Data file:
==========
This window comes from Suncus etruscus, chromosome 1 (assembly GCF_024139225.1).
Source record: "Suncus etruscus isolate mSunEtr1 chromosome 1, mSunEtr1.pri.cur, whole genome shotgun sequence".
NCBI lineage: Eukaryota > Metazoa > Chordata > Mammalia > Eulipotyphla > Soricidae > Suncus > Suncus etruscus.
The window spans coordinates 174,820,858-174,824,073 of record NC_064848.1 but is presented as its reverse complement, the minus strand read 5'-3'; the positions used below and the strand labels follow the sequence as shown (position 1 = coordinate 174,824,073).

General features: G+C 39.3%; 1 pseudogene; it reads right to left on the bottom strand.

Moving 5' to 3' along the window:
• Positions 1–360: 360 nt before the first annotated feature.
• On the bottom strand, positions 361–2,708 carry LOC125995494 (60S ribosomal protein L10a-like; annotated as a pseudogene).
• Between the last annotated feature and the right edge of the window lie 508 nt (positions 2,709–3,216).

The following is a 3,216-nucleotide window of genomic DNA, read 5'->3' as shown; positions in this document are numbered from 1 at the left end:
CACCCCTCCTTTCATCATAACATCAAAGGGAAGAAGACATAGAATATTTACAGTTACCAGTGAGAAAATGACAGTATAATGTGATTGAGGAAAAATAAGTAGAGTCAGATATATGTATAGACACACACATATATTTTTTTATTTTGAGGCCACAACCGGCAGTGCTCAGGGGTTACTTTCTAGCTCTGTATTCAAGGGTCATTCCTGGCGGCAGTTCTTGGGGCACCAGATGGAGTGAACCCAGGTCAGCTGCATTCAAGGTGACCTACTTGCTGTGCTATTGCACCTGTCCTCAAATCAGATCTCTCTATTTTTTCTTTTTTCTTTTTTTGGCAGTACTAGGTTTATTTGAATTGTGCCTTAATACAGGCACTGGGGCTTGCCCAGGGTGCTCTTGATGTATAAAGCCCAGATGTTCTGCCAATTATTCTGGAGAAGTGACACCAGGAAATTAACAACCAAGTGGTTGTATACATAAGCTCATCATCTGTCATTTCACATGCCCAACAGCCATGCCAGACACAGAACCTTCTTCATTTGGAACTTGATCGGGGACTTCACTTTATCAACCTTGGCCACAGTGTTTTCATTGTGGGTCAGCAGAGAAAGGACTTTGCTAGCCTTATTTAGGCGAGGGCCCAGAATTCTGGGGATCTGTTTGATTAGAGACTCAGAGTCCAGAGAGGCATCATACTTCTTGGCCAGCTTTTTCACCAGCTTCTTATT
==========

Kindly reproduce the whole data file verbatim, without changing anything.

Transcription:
This window comes from Suncus etruscus, chromosome 1 (assembly GCF_024139225.1).
Source record: "Suncus etruscus isolate mSunEtr1 chromosome 1, mSunEtr1.pri.cur, whole genome shotgun sequence".
NCBI lineage: Eukaryota > Metazoa > Chordata > Mammalia > Eulipotyphla > Soricidae > Suncus > Suncus etruscus.
The window spans coordinates 174,820,858-174,824,073 of record NC_064848.1 but is presented as its reverse complement, the minus strand read 5'-3'; the positions used below and the strand labels follow the sequence as shown (position 1 = coordinate 174,824,073).

General features: G+C 39.3%; 1 pseudogene; it reads right to left on the bottom strand.

Moving 5' to 3' along the window:
• Positions 1–360: 360 nt before the first annotated feature.
• On the bottom strand, positions 361–2,708 carry LOC125995494 (60S ribosomal protein L10a-like; annotated as a pseudogene).
• Between the last annotated feature and the right edge of the window lie 508 nt (positions 2,709–3,216).

The following is a 3,216-nucleotide window of genomic DNA, read 5'->3' as shown; positions in this document are numbered from 1 at the left end:
CACCCCTCCTTTCATCATAACATCAAAGGGAAGAAGACATAGAATATTTACAGTTACCAGTGAGAAAATGACAGTATAATGTGATTGAGGAAAAATAAGTAGAGTCAGATATATGTATAGACACACACATATATTTTTTTATTTTGAGGCCACAACCGGCAGTGCTCAGGGGTTACTTTCTAGCTCTGTATTCAAGGGTCATTCCTGGCGGCAGTTCTTGGGGCACCAGATGGAGTGAACCCAGGTCAGCTGCATTCAAGGTGACCTACTTGCTGTGCTATTGCACCTGTCCTCAAATCAGATCTCTCTATTTTTTCTTTTTTCTTTTTTTGGCAGTACTAGGTTTATTTGAATTGTGCCTTAATACAGGCACTGGGGCTTGCCCAGGGTGCTCTTGATGTATAAAGCCCAGATGTTCTGCCAATTATTCTGGAGAAGTGACACCAGGAAATTAACAACCAAGTGGTTGTATACATAAGCTCATCATCTGTCATTTCACATGCCCAACAGCCATGCCAGACACAGAACCTTCTTCATTTGGAACTTGATCGGGGACTTCACTTTATCAACCTTGGCCACAGTGTTTTCATTGTGGGTCAGCAGAGAAAGGACTTTGCTAGCCTTATTTAGGCGAGGGCCCAGAATTCTGGGGATCTGTTTGATTAGAGACTCAGAGTCCAGAGAGGCATCATACTTCTTGGCCAGCTTTTTCACCAGCTTCTTATT